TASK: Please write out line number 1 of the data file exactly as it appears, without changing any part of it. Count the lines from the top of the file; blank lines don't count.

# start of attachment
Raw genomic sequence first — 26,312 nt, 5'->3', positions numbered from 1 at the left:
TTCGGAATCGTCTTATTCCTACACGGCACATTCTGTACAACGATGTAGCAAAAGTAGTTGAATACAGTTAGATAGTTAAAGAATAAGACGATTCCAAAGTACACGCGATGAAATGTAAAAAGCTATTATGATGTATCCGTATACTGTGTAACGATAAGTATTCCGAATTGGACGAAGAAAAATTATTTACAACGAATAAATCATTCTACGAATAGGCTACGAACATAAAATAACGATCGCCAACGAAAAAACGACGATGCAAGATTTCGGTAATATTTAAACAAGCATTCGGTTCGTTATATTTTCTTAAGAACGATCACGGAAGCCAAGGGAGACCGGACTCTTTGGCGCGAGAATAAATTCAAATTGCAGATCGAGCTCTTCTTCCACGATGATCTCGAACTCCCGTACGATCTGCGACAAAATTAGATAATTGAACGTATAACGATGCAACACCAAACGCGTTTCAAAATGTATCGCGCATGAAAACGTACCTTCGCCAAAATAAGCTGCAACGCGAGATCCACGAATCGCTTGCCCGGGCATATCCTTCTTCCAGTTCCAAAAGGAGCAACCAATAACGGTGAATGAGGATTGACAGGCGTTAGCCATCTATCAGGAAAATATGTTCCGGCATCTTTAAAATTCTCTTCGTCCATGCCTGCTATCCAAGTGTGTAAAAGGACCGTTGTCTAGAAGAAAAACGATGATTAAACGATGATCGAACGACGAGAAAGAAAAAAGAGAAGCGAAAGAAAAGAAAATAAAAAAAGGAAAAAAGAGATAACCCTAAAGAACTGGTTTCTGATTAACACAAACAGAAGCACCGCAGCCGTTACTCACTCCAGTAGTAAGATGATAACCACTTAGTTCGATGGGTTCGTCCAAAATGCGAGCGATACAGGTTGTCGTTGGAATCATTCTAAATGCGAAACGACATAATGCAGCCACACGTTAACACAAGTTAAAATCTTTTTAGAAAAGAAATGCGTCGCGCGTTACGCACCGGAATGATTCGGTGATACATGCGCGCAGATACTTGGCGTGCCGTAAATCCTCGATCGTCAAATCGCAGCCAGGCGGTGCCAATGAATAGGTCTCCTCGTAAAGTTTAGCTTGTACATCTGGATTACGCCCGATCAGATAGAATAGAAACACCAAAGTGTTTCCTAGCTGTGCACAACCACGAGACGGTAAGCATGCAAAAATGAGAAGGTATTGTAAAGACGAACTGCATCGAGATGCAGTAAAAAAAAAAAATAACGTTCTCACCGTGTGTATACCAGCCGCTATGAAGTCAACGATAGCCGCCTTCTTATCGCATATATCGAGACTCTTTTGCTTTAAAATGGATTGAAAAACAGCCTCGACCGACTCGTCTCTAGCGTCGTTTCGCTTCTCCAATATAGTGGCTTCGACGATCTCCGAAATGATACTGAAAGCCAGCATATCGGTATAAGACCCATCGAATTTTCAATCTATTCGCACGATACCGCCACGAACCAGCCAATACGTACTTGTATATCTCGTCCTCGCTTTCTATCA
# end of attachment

Raw genomic sequence first — 26,312 nt, 5'->3', positions numbered from 1 at the left: